The Times - Serving Waitsburg, Dayton and the Touchet Valley

By Beka Compton
The Times 

Real estate and surplus policy center of City Council meeting

 

November 25, 2021

Times archive

Waitsburg City Councilmember Karen Gregutt

WAITSBURG-The Waitsburg City Council met for a regular meeting on November 17, at 7 p.m.

During the public comment portion, resident Joy Smith thanked the council for all their work during their terms.

The council held a public hearing regarding the city's property taxes. City Administrator Randy Hinchliffe said the city property tax base was assessed at $78 million last year. That figure jumped to a $90 million valuation this year due to new housing builds and sales. The city currently collects $2.80/$1,000. He said that the city should expect a rate of $1.81/$1,000 in 2022. The rate is lower, though the total amount to the city could be higher with the increased assessed value. Hinchliffe recommended not increasing the levy rate this year.

The council accepted Resolution 2021-738 regarding the Property Tax Levy. According to a form from the Department of Revenue, the City of Waitsburg will have a levy increase of 0%.

Hinchliffe gave a budget update, reporting the council held a special budget workshop a couple of weeks before the council meeting. He said that not much has changed in the budget since it was presented last month. The city has been awarded a $30,000 ARPA allocation from Walla Walla County for GIS mapping of the water and sewer system. Retail taxes continue to increase year after year, and the utility tax will remain in effect to cover flood-related work.

Business license revenue is expected to increase. According to Hinchliffe, the real-estate excise tax continues to increase year after year, as more property is bought and sold within the city. He said he expects an unfortunate increase in cemetery fees.

Marie Gagnon provided an update from the Weller Public Library. A large cement pad has been poured at the back of the library, preparing the area for a wheelchair lift to provide ADA-compliant accessibility. She said volunteers gathered on the Sunday prior to the last meeting to clean the inside and repair the book drop at the front of the library.

Gagnon said that the Board of Trustees would like to see wiring redone in the bathroom, so it is not so dark. She requested a larger budget for the wiring project. The library was given a budget of $500.

She reported the wheelchair lift would cost upwards of $30,000. She said that the sales representative informed her that costs would go up 12% in the upcoming year. The library board plans to install the lift in January, and Gagnon asked the city council to consider covering the amount of the increase.

Fundraising efforts for the library included The Monster Mash Bingo event, which raised $2,000 on October 30. The Friends of the Library continue searching and applying for grants.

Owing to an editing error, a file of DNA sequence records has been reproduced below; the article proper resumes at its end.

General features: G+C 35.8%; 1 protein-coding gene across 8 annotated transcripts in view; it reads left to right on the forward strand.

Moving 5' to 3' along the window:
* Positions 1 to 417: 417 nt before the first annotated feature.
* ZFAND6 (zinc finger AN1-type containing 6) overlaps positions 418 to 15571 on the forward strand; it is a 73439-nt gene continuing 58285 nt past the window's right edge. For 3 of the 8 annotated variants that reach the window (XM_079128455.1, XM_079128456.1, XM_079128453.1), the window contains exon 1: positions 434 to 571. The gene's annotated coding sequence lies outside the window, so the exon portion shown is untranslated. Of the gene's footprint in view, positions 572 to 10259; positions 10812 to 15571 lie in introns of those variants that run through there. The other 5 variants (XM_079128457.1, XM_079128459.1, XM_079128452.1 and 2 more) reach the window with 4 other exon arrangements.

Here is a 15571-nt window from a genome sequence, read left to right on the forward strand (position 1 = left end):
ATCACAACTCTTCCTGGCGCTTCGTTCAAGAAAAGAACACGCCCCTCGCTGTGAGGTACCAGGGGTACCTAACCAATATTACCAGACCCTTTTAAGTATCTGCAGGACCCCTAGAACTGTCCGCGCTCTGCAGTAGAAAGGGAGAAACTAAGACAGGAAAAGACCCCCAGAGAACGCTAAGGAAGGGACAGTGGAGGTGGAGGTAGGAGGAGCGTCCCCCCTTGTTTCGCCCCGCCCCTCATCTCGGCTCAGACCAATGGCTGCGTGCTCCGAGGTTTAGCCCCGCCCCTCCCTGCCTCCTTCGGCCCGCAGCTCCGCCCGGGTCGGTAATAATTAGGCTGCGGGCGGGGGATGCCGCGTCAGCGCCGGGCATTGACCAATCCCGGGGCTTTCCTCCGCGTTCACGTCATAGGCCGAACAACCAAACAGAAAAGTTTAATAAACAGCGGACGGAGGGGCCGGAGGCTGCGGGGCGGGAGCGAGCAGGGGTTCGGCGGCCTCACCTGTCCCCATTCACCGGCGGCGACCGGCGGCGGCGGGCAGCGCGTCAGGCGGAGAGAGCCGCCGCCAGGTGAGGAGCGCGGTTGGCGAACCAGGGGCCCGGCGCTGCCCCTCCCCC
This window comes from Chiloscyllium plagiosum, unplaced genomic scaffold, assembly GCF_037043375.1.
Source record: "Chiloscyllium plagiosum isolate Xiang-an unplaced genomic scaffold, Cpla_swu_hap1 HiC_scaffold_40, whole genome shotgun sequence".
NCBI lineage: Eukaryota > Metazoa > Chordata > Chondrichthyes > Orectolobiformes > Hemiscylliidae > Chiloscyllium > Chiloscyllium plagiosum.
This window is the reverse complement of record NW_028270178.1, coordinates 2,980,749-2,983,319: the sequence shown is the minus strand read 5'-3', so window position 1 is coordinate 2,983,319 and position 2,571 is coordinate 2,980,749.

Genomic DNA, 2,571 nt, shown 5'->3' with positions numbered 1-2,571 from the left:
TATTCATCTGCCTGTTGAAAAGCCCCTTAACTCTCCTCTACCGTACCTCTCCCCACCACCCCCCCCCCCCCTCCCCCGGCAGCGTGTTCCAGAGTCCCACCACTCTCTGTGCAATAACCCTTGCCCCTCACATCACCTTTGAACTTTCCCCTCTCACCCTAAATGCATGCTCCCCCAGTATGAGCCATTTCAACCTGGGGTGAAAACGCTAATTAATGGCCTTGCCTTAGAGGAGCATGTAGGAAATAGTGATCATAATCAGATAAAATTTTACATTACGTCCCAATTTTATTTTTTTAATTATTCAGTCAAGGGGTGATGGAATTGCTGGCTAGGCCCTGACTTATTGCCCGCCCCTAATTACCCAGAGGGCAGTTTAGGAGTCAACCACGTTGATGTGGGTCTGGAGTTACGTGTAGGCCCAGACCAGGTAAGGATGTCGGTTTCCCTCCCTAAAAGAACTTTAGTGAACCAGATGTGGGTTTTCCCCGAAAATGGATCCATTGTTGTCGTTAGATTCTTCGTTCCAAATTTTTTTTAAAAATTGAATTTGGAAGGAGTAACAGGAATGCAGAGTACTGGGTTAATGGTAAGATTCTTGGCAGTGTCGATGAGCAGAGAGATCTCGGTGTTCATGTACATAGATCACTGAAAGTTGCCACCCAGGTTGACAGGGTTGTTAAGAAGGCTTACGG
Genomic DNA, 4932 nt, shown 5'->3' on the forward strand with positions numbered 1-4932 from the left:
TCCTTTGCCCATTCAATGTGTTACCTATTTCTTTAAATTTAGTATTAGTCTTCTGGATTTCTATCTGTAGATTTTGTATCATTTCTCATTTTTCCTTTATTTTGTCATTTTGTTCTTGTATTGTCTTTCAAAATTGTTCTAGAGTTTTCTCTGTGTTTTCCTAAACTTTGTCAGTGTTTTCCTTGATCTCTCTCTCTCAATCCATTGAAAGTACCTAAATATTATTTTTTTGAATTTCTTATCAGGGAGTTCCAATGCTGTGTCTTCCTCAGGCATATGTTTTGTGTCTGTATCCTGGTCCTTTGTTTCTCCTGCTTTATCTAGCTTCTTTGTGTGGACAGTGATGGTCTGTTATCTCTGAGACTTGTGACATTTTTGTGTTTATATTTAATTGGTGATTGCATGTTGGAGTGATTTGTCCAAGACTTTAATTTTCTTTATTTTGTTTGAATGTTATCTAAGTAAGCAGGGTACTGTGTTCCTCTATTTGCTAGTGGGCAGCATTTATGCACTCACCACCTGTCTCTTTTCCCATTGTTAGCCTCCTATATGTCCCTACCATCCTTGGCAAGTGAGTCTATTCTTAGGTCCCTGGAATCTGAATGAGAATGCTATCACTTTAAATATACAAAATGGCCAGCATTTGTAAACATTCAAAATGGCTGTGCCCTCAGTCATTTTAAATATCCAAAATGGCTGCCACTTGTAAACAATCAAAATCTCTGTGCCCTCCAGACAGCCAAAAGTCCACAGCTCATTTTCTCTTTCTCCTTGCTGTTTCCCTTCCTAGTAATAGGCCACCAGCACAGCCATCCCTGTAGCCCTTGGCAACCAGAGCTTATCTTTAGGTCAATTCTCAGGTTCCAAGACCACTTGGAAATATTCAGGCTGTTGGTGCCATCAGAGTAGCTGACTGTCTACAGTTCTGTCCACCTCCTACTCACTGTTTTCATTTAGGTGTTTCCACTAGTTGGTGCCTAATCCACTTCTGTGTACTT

Last month, the council started the process to surplus the current City Hall, at 147 Main, following the purchase of the former Limagrain building, at 106 Main. Hinchliffe said that the building appraisal came in at $205,000. The bidding process for that building will open in December.

Joseph Roberts, an owner of the Royal Block, asked if the city could only accept the highest bid or would the buyers use be considered. Hinchliffe replied that the bid structure is simple for the surplus, and the accepted bidder's use will have to fall within the building's zoning. Subsequent plans are subject to approval or rejection from the Planning Commission. He also noted that there are historical restrictions on the building.

Councilmember Karen Gregutt clarified that Item 3 on the surplus resolution, which states: The City Council will review and accept or reject bids for the building at the December 2021 City Council meeting and proceed with negotiations with the highest bidder on the sale of the building but reserving unto itself the right to reject all bids when the Council, at its discretion, finds that to be in the best interest of the city.

"It isn't just the price- it's what is in the best interest of the city," Gregutt said. "City-owned property belongs to the whole city, represented by us, so we want to make sure that it is what is in the best interest of the citizens."

This brought up a discussion of the city's real estate policy, with city attorney Jared Hawkins weighing in. Hawkins said it would need to be stated in the bid request that the council could consider best interest to the city over price. However, the current surplus resolution reflects the city's real estate policy which is more restrictive. Gregutt suggested that the city continue to move forward on the building's surplus after amending the policy and the resolution so the sale would not be based solely on the highest bid.